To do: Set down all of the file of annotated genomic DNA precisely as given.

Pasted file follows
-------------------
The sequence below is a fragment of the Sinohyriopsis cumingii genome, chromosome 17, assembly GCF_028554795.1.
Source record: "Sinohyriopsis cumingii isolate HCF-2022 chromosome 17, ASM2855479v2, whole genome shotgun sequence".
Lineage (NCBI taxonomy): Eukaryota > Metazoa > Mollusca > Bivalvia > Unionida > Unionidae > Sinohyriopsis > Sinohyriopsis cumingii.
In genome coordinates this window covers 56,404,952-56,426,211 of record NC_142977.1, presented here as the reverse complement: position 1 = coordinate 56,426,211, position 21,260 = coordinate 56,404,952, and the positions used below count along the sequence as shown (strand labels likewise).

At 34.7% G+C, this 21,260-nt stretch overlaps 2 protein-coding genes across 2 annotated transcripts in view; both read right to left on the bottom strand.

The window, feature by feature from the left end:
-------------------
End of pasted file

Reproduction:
The sequence below is a fragment of the Sinohyriopsis cumingii genome, chromosome 17, assembly GCF_028554795.1.
Source record: "Sinohyriopsis cumingii isolate HCF-2022 chromosome 17, ASM2855479v2, whole genome shotgun sequence".
Lineage (NCBI taxonomy): Eukaryota > Metazoa > Mollusca > Bivalvia > Unionida > Unionidae > Sinohyriopsis > Sinohyriopsis cumingii.
In genome coordinates this window covers 56,404,952-56,426,211 of record NC_142977.1, presented here as the reverse complement: position 1 = coordinate 56,426,211, position 21,260 = coordinate 56,404,952, and the positions used below count along the sequence as shown (strand labels likewise).

At 34.7% G+C, this 21,260-nt stretch overlaps 2 protein-coding genes across 2 annotated transcripts in view; both read right to left on the bottom strand.

The window, feature by feature from the left end: